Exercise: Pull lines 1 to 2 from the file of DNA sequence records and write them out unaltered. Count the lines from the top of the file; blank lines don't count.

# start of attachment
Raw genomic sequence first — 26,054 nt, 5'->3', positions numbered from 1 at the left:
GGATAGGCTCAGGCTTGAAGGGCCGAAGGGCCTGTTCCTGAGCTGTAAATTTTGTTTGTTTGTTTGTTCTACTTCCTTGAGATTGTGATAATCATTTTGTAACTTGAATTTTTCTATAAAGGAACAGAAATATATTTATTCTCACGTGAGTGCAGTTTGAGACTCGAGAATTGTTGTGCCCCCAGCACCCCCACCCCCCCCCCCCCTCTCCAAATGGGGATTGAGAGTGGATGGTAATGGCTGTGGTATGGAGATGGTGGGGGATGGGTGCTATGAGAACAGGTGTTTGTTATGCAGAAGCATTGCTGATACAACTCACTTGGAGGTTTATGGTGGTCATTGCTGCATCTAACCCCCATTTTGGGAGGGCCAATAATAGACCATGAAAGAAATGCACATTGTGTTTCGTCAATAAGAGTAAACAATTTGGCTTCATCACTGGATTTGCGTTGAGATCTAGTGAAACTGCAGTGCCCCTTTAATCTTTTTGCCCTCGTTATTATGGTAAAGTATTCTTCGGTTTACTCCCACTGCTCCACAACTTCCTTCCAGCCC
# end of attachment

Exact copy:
Raw genomic sequence first — 26,054 nt, 5'->3', positions numbered from 1 at the left:
GGATAGGCTCAGGCTTGAAGGGCCGAAGGGCCTGTTCCTGAGCTGTAAATTTTGTTTGTTTGTTTGTTCTACTTCCTTGAGATTGTGATAATCATTTTGTAACTTGAATTTTTCTATAAAGGAACAGAAATATATTTATTCTCACGTGAGTGCAGTTTGAGACTCGAGAATTGTTGTGCCCCCAGCACCCCCACCCCCCCCCCCCCTCTCCAAATGGGGATTGAGAGTGGATGGTAATGGCTGTGGTATGGAGATGGTGGGGGATGGGTGCTATGAGAACAGGTGTTTGTTATGCAGAAGCATTGCTGATACAACTCACTTGGAGGTTTATGGTGGTCATTGCTGCATCTAACCCCCATTTTGGGAGGGCCAATAATAGACCATGAAAGAAATGCACATTGTGTTTCGTCAATAAGAGTAAACAATTTGGCTTCATCACTGGATTTGCGTTGAGATCTAGTGAAACTGCAGTGCCCCTTTAATCTTTTTGCCCTCGTTATTATGGTAAAGTATTCTTCGGTTTACTCCCACTGCTCCACAACTTCCTTCCAGCCC